is reported to be involved in the neurotransmitter release processes, thereby affecting memory functions.41,42
Together these 3 genes suggest that they contribute to the overall LOAD phenotype. However, the measures of association are unlikely to be consistent across data sets, since in addition to allelic differences among race groups, significant differences in the distribution of vascular and inflammation risk factors can also alter the observed genotype-phenotype relations, even after adjusting for other known risk factors including age, sex, and education.43,44
The current study has some limitations. First, this study, based on a modest sample size of Caribbean Hispanic individuals, does not have power to detect rare variants with weak effects; thus, some risk variants may have been missed. Based on the original GWAS set, the current study has 80% power, genome-wide, to detect alleles with a frequency of 0.35 or higher when the OR is 1.5. When the OR for SNPs is 1.7, this study has 80% power to detect SNPs with an allele frequency of 0.25 or higher. When we combined both Caribbean Hispanic data sets (specifically, one from our GWAS along with the Caribbean Hispanic subset that is part of the NIA-LOAD GWAS), the current study has 80% power genome-wide to detect SNPs with somewhat lower allele frequencies. For a SNP with an OR of 1.5, 80% power can be achieved for SNPs with an allele frequency of 0.3 or higher. For a SNP with an OR of 1.7, 80% power can be achieved for SNPs with an allele frequency of 0.2 or higher. Power calculation was carried out assuming an additive model with SNP minor allele frequency being comparable with the allele frequency of the putative variant (http://pngu.mgh.harvard.edu/~purcell/gpc/cc2.html
). Second, independent replication of the candidate SNPs in Caribbean Hispanic individuals who share comparable genetic architecture would have further strengthened the validity of the findings because the likelihood of replicating the same allele within the same SNP would be higher than in other ethnic groups. For this reason, we added a small set of Caribbean Hispanic individuals from the NIA-LOAD GWAS data set who were evaluated using the same diagnostic tools. However, the sample size remained relatively modest. When we evaluated the candidate SNPs in an independent sample of European American individuals with different genetic background (NIA-LOAD GWAS), often allelic associations for the same SNPs were modest, but different SNPs within the gene supported allelic association. However, genetic associations using a cohort with a different ethnic background strengthen the observed association since (1) it is not unexpected to have multiple variants within a gene associated with a disease (eg, PSEN1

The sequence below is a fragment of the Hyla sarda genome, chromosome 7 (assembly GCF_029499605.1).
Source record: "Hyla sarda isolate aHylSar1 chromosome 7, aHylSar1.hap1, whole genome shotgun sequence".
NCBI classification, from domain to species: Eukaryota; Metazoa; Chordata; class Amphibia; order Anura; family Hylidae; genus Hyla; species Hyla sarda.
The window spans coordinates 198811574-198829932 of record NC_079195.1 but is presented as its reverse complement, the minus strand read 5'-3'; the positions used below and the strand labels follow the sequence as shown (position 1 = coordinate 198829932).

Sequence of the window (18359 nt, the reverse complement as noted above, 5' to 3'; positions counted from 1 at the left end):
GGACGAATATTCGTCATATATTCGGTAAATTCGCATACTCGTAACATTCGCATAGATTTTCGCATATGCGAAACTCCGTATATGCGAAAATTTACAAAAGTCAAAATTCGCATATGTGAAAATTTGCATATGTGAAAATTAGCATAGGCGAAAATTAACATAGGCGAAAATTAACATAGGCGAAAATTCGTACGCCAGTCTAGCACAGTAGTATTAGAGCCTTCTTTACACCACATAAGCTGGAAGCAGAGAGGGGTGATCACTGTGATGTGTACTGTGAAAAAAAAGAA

) and (2) the findings may be generalizeable to a wider set of populations. These findings need to be further evaluated using functional genetics approaches to evaluate the validity of observed association.
We used a dense set of SNPs to survey the genome to identify novel loci and to assess support for allelic association with BIN1, CLU, and PICALM. The current cohort extends previous GWAS of non-Hispanic white populations by exploring allelic association in an admixed cohort with a different set of genetic and environmental risk factors. The confirmation in the present study further strengthens the associations between variants in these genes and LOAD. It also supports the role of other genetic (eg, APOE) and environment factors modulating the genetic variant, especially when each variant may only have a small effect size. We also identified novel candidate genes (eg, HPCAL1, DGKB) in a Caribbean Hispanic cohort and replicated the association in an independent ethnically different data set. These genes need to be examined further in independent data sets.